I’ve written about this at length before, so, I will not spend a ton of time rehashing the issue, but the plague of injuries and illness that have hit the Eagles so far this spring is getting to the point of ridiculousness. At the time I wrote the original injury post, between 13 and 14 players on the roster had missed significant time due to injury. Since that piece went up, more players have been added to that list, with some returning for a second and third time this season. Much like the draft and graduation, injuries are something that every team must deal with every year, and should not be used as a crutch for poor play. And that is not what I’m advocating. What I’m saying is in BC’s case I believe these three factors, a misguided coaching philosophy in the offseason, lofty expectations based on the perceived replicability of players lost to the draft and graduation, and a swarm of injuries limiting roster options, intermingled to create a perfect storm for the first 30 games of the 2017 season. Add into that storm the fact that the Eagles started the season with 26 “road games”, with almost half of them coming against top-ten opponents, and you have a recipe for a 10-20 record.
I cannot stress enough the fact that I do not view these issues as excuses. BC has earned its current record and standing in the ACC with its play on the field. I’m simply trying to give context to that play. Besides, it has not been all bad. So far the 2017 season has seen the emergence of players like Jake Alu, Jack Nelson, and Donovan Casey who have all performed well in some difficult circumstances. Also, many of the younger players on the roster, like freshmen Jack Cunningham, Brian Dempsey, and Dante Baldelli are getting a ton of experience being on the field every day thanks in part to some aforementioned injuries, which can only bode well for the future. For those who would point to their statistics and argue that their low numbers prove the future isn’t very bright and that they are, in fact, part of the problem, I’d ask them to take a look at BC’s team stats from 2013 and 2014. If they did that, they would see a freshman named Chris Shaw hit .165 in 2013, and was actually below .100 for a while before getting hot toward the end of the season, and that a freshman named Justin Dunn had an ERA over seven in 2014. Both of those players went on to become first-round draft picks. I think the younger guys will be just fine. They may not end up being first-rounders, but I’d be surprised if there was not major improvement between now and this point in the season next year.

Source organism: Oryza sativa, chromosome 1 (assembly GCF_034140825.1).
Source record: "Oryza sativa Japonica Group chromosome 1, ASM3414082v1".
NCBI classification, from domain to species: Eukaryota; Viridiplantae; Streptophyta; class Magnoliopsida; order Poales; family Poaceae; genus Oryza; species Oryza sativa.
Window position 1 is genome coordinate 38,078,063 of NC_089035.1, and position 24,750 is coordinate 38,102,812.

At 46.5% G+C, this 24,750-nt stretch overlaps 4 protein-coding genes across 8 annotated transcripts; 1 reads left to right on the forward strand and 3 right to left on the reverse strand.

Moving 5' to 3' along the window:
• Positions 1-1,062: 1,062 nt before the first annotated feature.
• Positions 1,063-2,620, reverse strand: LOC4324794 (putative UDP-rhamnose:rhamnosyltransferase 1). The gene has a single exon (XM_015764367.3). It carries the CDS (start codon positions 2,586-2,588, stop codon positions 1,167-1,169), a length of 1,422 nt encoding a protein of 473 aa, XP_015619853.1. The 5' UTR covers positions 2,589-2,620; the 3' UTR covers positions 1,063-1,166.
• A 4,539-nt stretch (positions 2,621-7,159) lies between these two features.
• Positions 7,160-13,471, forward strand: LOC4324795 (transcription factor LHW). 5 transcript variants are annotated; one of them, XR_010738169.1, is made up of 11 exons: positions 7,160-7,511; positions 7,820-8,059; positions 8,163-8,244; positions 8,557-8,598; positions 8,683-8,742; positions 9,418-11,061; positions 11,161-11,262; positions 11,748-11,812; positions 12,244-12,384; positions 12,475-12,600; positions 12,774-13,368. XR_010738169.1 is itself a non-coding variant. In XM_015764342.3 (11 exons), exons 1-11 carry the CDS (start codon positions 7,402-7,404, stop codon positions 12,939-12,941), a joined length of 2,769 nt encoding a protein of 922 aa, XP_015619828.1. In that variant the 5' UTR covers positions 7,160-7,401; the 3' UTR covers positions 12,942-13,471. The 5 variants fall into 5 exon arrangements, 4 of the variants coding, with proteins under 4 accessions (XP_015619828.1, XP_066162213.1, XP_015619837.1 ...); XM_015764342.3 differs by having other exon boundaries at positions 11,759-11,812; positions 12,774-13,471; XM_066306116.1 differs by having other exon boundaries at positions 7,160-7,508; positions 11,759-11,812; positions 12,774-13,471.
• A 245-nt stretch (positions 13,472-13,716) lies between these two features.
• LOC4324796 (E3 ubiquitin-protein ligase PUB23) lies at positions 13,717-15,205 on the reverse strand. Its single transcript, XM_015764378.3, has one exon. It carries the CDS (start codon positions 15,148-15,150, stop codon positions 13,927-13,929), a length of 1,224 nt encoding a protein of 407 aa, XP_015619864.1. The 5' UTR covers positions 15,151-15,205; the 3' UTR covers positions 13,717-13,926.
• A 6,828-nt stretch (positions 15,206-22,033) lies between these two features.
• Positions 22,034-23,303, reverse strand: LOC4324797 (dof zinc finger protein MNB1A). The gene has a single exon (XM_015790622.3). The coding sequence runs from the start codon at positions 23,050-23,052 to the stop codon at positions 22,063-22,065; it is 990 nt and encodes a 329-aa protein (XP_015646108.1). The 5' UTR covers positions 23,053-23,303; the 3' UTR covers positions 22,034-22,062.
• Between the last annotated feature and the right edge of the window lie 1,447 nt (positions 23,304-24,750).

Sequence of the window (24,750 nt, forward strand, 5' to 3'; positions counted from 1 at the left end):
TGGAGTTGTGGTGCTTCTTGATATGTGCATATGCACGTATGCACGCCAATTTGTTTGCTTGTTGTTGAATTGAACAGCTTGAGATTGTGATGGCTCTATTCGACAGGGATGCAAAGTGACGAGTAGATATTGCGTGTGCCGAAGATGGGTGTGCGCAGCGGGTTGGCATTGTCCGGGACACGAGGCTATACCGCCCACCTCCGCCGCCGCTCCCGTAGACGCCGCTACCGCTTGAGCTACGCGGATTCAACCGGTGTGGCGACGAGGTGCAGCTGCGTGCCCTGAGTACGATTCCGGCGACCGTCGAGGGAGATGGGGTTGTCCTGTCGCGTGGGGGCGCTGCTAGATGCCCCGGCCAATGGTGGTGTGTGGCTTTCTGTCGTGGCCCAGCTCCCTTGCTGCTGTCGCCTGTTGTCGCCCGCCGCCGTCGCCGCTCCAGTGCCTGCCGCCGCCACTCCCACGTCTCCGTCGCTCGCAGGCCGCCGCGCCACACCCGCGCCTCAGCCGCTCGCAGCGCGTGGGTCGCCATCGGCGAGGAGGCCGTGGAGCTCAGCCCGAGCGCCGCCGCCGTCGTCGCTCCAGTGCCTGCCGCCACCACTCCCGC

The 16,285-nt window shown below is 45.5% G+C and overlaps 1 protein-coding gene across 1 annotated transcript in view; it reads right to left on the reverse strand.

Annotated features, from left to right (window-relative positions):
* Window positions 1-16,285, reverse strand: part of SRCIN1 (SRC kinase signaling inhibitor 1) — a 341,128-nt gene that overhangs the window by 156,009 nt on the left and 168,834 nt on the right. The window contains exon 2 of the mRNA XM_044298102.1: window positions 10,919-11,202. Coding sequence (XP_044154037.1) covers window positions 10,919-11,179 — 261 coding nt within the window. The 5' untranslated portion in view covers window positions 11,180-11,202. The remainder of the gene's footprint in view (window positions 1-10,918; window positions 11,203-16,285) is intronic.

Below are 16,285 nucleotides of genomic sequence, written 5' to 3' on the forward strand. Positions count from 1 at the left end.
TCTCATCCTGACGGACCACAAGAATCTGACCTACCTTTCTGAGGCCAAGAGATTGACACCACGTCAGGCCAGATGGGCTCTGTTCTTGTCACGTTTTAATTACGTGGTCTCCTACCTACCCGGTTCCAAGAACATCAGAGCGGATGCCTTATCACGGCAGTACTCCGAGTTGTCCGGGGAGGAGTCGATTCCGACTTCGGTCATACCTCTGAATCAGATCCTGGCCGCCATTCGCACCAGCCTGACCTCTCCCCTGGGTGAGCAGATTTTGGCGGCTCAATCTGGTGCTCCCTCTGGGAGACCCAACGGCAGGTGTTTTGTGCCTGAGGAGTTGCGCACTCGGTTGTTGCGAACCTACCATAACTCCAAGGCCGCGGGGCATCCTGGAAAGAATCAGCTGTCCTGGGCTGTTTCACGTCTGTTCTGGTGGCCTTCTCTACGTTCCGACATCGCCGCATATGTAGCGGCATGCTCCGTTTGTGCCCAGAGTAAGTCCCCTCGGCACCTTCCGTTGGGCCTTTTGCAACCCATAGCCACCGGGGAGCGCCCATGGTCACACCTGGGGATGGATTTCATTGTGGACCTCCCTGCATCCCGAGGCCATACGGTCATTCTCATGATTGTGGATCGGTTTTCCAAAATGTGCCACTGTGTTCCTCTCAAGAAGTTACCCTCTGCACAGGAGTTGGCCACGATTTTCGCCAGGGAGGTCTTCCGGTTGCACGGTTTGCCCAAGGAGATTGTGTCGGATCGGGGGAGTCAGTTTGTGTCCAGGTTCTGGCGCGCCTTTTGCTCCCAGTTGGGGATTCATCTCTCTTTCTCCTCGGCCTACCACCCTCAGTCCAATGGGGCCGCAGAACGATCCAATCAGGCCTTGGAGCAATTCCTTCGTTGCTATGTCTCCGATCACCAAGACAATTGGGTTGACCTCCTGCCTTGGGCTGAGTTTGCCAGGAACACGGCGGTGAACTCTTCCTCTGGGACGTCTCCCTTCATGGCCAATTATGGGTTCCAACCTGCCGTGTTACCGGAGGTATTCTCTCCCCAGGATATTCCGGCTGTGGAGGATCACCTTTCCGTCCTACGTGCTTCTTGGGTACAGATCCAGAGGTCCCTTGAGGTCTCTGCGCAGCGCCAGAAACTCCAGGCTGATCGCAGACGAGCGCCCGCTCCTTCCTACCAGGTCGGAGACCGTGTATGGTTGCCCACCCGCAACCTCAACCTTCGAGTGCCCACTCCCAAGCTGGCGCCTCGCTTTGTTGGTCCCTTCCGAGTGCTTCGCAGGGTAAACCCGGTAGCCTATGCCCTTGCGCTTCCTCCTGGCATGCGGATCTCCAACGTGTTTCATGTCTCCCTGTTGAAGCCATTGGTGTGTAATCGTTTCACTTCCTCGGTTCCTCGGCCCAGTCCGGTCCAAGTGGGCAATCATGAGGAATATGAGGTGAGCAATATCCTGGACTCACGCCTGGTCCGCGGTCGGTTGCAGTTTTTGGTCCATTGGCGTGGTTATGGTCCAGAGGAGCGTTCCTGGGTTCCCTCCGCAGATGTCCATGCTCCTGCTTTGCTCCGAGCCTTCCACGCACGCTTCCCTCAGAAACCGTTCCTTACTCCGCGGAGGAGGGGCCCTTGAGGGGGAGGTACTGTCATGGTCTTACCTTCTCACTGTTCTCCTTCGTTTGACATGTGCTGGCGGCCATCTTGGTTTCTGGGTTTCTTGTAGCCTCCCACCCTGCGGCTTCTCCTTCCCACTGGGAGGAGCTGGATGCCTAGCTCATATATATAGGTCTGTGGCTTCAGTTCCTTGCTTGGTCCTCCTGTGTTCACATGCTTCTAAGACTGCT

So, where do we go from here? With 24 games left on the schedule, 14 of them at home, I think we see a rejuvenated Boston College baseball team this weekend in Durham. Will they make the postseason? Probably not, as a return to the NCAA tournament is completely out of the question and a trip to Louisville for the ACC Tournament will be very hard to come by, though, a series win this weekend at Duke would help. However, I think this team will win some games and series down the stretch, and we will see some of those early one-run losses turn into victories. Last weekend’s series sweep at the hands of UNC served as a wake up call Eagles and hopefully forced them to hit the reset button on their season. No matter the eventual win-loss record for these remaining games, one thing I can promise you is that there is no quit in this team. They will continue to play hard until the season’s last out is recorded, and there is something to be said of that.